Wednesday, February 22, 2012

Girls Don't Fly by Kristen Chandler

Myra is a doormat, people walk all over her and all she does is welcome them in. She can't help it though, people rely on her. Howard, her horrible boss; her chaotic family; and Erik, her perfect boyfriend. Myra is content to take care of everyone until Erik breaks up with her so he can get laid, Myra's genius older sister drops out of college because she has an unplanned pregnancy, and Myra gets fed up with Howard and walks out. With more pressure from her parents for Myra to take care of her four younger brothers and make money to help support her family, she finds a mental escape in applying for a research opportunity in the Galapagos Islands. She finds herself empathizing with the flightless cormorants and evolving from a doormat to scientist with the help of her grad school mentor Pete. But as her senior year comes to a close, Myra isn't sure if her newly found confidence will carry her through to the end, or if she will fall into her old habits and let people walk all over her.

I think I liked this? Myra was a really interesting character. She obviously has self-esteem issues brought on partially by her relationship with Erik and partially from her family's dependence on her. She has some rather disturbing OCD traits that I think someone should tell her to seek psychological help for. She is a doormat, and yet not a fatalistic doormat. She doesn't whine a lot about it, I think she truly does things for others out of the goodness of her heart which is rather endearing. Her family interactions rang true, and even at the end there were still issues that needed to be worked out. Everything wasn't wrapped up in a pretty bow which I appreciated. The themes of self-actualization and evolution were handled really well. Not too over the top and yet they weren't dropped half-way through.

P.S. Spoilers ahead.

I thought that it was interesting that this is set in Utah, and that Myra's family is Mormon. I have to admit that I inwardly groaned as I thought that there would be a ton of Mormon-esque values being stuffed down my throat a la Stephenie Meyers. But to my absolute delight Ms. Chandler uses her knowledge of the area and the culture to create a more realistic and engaging setting. Awesome, it really made me feel like this was a well crafted story as opposed to a literary vehicle for religious values. Which I appreciate.

So generally a strong book, great main character and interesting setting. But there were some rather major hiccups that game me some strong reservations as to whether this was a good book. One of which is the romance. Myra is dumped and as a part of her healing process starts liking Pete, the grad student who is mentoring the applicants for the Galapagos research. He is at least 23 and she's not yet 18. Gross. Seriously gross. And why does she need to have a romantic interest in anyone? Why couldn't she come to realize her self-worth by herself? Her boyfriend seemed like a subtle emotional abuser (Myra does come to realize this and tells him off which was super gratifying) and I was therefore a bit confused when she then wanted to commit to a relationship to someone at least five years older than her. Especially when Pete's the one to encourage her to do things for herself and her own improvement. I don't know, it seemed kinda conflicting.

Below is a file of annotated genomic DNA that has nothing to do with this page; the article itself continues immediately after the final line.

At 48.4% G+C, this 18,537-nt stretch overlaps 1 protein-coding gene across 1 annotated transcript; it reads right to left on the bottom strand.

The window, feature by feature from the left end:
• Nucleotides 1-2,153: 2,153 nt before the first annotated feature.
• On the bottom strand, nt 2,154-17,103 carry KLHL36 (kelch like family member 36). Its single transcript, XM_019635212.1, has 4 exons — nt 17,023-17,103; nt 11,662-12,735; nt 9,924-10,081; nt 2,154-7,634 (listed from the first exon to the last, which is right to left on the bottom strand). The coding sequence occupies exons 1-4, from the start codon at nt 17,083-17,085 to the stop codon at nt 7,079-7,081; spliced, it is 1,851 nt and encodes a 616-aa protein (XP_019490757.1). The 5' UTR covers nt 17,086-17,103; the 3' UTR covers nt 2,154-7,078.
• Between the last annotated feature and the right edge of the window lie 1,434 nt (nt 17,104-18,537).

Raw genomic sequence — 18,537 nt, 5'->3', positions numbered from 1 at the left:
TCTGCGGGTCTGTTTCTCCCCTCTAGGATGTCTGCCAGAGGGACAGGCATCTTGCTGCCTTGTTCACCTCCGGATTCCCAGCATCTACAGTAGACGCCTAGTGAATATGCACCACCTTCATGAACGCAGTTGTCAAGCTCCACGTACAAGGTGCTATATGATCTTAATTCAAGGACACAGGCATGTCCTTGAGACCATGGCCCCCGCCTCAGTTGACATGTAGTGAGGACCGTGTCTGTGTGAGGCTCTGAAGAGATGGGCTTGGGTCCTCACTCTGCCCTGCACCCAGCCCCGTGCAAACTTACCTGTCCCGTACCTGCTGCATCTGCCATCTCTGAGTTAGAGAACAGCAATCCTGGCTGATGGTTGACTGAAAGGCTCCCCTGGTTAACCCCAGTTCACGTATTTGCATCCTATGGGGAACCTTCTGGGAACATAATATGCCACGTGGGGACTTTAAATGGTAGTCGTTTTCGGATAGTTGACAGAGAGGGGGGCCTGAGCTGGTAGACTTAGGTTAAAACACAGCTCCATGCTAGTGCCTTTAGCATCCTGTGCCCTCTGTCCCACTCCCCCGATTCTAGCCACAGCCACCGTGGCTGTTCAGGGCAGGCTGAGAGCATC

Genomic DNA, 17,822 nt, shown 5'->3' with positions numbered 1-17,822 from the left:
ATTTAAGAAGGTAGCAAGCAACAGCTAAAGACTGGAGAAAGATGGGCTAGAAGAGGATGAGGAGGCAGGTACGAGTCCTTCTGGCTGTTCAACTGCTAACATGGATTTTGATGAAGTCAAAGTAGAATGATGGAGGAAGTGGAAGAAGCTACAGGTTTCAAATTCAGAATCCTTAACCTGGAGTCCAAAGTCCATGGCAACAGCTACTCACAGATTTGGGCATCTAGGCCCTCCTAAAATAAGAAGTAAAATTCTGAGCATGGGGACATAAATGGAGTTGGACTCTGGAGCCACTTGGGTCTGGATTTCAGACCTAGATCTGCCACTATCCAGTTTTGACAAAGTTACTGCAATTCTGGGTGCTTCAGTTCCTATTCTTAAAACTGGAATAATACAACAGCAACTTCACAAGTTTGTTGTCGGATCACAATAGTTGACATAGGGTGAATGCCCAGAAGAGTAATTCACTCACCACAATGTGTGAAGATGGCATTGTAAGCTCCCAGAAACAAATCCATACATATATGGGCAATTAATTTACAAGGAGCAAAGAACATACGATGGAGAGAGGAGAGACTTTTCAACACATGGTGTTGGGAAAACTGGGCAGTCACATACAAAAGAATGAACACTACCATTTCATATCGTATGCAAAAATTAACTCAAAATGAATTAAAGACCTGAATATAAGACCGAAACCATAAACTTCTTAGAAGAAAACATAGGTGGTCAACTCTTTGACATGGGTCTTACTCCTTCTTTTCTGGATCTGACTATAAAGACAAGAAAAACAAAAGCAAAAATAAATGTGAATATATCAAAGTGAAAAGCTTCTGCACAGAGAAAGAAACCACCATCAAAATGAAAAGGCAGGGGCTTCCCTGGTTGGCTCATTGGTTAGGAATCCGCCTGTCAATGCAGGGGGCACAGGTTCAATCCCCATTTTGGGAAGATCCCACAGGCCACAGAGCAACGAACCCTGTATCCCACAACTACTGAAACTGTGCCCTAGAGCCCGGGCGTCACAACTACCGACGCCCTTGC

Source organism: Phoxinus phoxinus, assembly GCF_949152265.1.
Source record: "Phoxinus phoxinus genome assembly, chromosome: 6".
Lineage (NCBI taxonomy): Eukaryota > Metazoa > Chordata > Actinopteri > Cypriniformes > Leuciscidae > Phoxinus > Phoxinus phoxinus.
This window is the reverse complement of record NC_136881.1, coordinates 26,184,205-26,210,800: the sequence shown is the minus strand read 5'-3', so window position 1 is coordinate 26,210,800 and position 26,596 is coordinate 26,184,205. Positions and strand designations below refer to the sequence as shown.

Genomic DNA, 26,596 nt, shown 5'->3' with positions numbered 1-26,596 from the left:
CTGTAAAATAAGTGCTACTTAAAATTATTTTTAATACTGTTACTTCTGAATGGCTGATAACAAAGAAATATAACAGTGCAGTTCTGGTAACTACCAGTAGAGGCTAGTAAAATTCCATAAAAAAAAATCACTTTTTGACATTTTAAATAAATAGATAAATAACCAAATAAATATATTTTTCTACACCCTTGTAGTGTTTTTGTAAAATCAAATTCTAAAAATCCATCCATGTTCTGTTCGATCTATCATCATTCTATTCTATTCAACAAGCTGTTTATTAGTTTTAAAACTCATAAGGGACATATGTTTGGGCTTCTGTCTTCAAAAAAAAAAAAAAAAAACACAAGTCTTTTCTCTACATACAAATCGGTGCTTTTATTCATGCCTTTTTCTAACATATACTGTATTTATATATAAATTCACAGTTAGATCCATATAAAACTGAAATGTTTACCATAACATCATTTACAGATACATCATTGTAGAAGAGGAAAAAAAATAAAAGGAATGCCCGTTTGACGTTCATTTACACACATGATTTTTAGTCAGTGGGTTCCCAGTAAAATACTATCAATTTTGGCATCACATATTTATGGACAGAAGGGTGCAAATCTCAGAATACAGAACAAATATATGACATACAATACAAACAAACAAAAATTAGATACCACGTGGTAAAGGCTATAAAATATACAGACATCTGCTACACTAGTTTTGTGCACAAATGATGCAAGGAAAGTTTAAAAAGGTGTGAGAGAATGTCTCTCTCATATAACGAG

I also did not like most of the secondary characters. Her family seemed to be rather unsupportive, except for Carson, and too focused on their own individual problems to be true. They all seemed a bit one-dimensional next to Myra's three-dimensional quirky personality. Erik was psychotic. Pete seemed a little condescending and weird. The other applicants were forgettable. I did like Ranger Bobbie, Myra's boss at the Marina, but she was not really present a lot.

 The last thing I had issues with was the plot. It seemed a bit all over the place. There was almost too much going on. There was almost more focus on Myra's job at the marina vs. her research for her scholarship proposal. And what is she going to do with this? I mean, prior to her sudden interest in biology she was planning on being a dental hygienist. So she goes off to the Galapagos Islands for two months and then comes back to what? Dental school? What's the point? I also found the whole setup of Myra's research of birds tying in with her own evolution to be rather poorly down. Mostly because I thought the research for her proposal to be a non-issue. They tried to go for it, with chapter titles of bird vocabulary but it just wasn't a strong enough plot to really carry through.

I'm torn. I liked Myra, liked the setting, liked the themes, did not love the plot, hated most of the secondary characters, and hated the romance storyline. I also feel like this was a rather choppy review. I had a hard time explaining myself and my response to this book. I felt conflicted about it, and I think you can tell from the review. I guess we have to leave it with it was OK. Some parts were good, but there were some serious issues.

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